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Credit Default Swaps


credit default swaps

(L-R) Goldman Sachs CEO Lloyd Blankfein, JPMorgan Chase CEO Jamie Dimon, Bank of New York Mellon CEO Robert Kelly, Bank of America CEO Ken Lewis and State Street CEO Ronald Logue (Photo: Chip Somodevilla / Getty Images)

Definition: Credit default swaps (CDS) are contracts that insure against default of municipal bonds, corporate debt and mortgage-backed securities. They are sold by banks, insurance companies and hedge funds who collect a premium for providing the insurance.

Unlike home and auto insurance, however, CDS were unregulated. This means that, when the bond defaulted, there was no regulator to make sure the seller of the CDS actually had the money to pay the holder. In fact, most financial institutions that sold CDS only held a small percentage of what they needed to pay the insurance. In other words, they were undercapitalized.

When CDS were only sold as insurance, the system worked fine. That's because most of the debt that was insured did not default. Unfortunately, the CDS gave a false sense of security to bond purchasers. They bought riskier and riskier debt because they thought the CDS protected them from the risk.

Credit Default Swaps and the JP Morgan Chase Loss

On May 10 2012, JP Morgan Chase CEO Jamie Dimon announced the bank had lost $2 billion betting on the strength of credit default swaps. The bank's London desk executed a series of complicated trades that would profit if corporate bond indexes rose. One, the Markit CDX NA IG Series 9 maturing in 2017, was a portfolio of credit default swaps. That index tracked the credit quality of 121 high quality bond issuers, such as Kraft Foods and Wal-Mart. When the trade started losing money, many other traders started taking the opposite position, hoping to profit from JPMorgan's loss. As of May 17, 2012, the trade lost $3 billion. (Source: Reuters, JP Morgan Future Losses at the Mercy of an Obscure Index, May 17, 2012; New York Times, JPMorgan's Trading Loss Is Said to Rise at Least 50%, May 17, 2012)

Credit Default Swaps and the Greece Debt Crisis

This false sense of security contributed to the Greece debt crisis. Investors bought Greek sovereign debt, even though the country debt to GDP ratio was higher than the European Union's 3% limit. That's because the investors also bought CDS to protect them from the (at that time) unlikely potential of default.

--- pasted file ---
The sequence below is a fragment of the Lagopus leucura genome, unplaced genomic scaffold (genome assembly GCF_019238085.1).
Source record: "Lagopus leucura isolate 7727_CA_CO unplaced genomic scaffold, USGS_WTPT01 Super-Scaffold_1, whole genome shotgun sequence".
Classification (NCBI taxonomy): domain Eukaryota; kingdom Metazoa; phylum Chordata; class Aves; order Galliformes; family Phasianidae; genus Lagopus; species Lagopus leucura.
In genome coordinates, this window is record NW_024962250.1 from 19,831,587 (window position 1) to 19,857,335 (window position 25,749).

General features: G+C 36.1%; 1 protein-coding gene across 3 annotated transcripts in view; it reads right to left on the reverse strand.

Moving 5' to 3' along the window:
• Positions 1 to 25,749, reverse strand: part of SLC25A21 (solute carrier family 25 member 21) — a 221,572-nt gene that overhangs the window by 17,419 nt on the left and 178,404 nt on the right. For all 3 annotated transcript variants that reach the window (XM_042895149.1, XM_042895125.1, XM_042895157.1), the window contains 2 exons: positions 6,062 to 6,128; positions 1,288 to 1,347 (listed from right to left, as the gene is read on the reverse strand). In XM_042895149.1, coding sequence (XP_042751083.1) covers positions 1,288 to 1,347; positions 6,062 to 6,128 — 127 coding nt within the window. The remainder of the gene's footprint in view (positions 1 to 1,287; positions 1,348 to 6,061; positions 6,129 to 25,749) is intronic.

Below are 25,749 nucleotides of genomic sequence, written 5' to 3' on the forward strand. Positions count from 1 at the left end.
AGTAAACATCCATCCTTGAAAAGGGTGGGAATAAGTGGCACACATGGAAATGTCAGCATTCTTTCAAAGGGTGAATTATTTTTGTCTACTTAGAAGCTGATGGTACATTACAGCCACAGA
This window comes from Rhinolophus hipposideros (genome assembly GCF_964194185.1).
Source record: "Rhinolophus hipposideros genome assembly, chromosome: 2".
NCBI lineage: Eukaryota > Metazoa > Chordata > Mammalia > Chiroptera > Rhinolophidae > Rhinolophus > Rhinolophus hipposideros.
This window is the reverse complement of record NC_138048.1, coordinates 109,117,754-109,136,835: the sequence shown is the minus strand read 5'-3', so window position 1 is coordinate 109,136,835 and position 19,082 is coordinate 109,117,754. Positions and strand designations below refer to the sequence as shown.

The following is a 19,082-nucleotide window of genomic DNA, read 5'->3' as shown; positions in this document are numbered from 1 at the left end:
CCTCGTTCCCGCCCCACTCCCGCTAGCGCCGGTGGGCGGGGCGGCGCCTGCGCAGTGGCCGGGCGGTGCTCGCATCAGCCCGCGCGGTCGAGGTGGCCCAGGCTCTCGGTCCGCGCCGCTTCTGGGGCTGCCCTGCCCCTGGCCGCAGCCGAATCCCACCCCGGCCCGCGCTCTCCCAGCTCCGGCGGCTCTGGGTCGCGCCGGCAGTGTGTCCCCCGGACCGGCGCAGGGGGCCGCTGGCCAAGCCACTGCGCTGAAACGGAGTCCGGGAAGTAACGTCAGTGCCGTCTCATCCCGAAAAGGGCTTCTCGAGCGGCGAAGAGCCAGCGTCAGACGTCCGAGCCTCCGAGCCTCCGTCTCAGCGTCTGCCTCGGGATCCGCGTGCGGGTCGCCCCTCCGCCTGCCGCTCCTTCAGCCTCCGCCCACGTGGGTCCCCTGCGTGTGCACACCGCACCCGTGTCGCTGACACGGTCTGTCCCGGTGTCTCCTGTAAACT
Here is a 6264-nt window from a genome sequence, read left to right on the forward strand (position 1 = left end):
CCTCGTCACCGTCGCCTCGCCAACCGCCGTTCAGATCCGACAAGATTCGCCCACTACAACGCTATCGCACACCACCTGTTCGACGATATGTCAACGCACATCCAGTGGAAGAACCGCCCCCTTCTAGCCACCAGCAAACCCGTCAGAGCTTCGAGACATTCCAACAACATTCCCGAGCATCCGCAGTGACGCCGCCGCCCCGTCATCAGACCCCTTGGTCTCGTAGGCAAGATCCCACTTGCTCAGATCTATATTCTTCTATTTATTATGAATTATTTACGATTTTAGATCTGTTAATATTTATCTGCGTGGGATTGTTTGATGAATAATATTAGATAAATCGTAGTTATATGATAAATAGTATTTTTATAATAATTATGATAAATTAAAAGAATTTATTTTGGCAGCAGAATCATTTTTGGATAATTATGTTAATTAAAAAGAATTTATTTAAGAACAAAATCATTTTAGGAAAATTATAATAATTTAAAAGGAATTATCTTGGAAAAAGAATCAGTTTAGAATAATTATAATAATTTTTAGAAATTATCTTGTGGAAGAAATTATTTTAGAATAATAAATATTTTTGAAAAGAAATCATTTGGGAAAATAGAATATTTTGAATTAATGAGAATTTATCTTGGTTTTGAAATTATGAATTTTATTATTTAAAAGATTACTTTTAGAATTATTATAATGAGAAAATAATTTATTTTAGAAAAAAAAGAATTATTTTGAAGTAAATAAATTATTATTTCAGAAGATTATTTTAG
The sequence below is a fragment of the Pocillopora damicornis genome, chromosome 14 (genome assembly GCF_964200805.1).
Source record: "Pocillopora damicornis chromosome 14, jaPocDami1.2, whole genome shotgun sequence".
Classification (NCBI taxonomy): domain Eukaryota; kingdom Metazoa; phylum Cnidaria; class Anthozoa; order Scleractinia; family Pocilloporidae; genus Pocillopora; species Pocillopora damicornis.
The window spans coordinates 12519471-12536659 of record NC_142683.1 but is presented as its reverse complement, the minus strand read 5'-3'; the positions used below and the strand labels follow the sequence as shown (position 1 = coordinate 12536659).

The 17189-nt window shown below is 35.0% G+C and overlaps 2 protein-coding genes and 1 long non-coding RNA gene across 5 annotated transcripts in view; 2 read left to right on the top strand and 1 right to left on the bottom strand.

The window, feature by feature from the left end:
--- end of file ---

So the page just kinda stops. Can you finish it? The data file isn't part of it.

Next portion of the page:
In 2012, these investors found out just how little the CDS protected them. Greece required the bondholders to take a 75% loss on their holdings. Since it was mandated by Greek law, the CDS were not triggered. This could have destroyed the CDS market, because it set a precedent that borrowers (like Greece) could intentionally circumvent the CDS payout. However, the International Swaps and Derivatives Association ruled that the CDS must be paid, regardless. (New York Times, Greek Credit Default Swaps Are Activated, March 9, 2012; Credit Default Swaps)

Furthermore, CDS were used to insure complicated financial products like mortgage-backed securities (MBS) and collateralized debt obligations (CDOs). Swaps were traded in unregulated markets between those who had no relationships to the underlying assets. They didn't understand the risk inherent in these derivatives.

Credit Default Swaps and the 2008 Financial Crisis

By mid-2007, there was more than $45 trillion invested in CDS -- more than the money invested in U.S. stock market ($22 trillion), mortgages ($7.1 trillion) and U.S. Treasuries ($4.4 trillion) combined. In fact, it was almost as much as the economic output of the entire world in 2007, which was $65 trillion.

As the value of underlying assets fell, and the insurance had to be paid, the value of the swaps fell. This caused the demise of AIG, which had an $11 billion CDS write-down. Other companies that were hard hit were Swiss Reinsurance Co., MBIA and Ambac Financial Group Inc. The breakdown in the CDS market meant less ability to get insurance for loans. As a result, banks became less likely to make loans. In addition, they realized they needed to hold more capital, and become more risk-averse in their lending. This has cut off a source of funds for small businesses and home loans. These were both large factors that kept unemployment at record levels. In this way, CDS contributed to the 2008 financial crisis. (Source: Time, Credit Default Swaps: The Next Crisis?, March 17, 2008)

CDS and Dodd-Frank

In 2009, the Dodd-Frank Wall Street Reform Act sought to correct the problem with credit default swaps. It mandated that swaps be regulated by the SEC or the Commodity Futures Trading Commission (CFTC). It specifically required a clearinghouse be set up to trade and fairly price swaps. Unfortunately, the Act didn't say how this should be done. Instead, the regulators were left with the problem to sort it out. They've come under intense lobbying by the banks to prevent regulation. As a result, the execution of this type of protection for (and from) credit default swaps has been delayed until studies were completed. (Article updated May 17, 2012)
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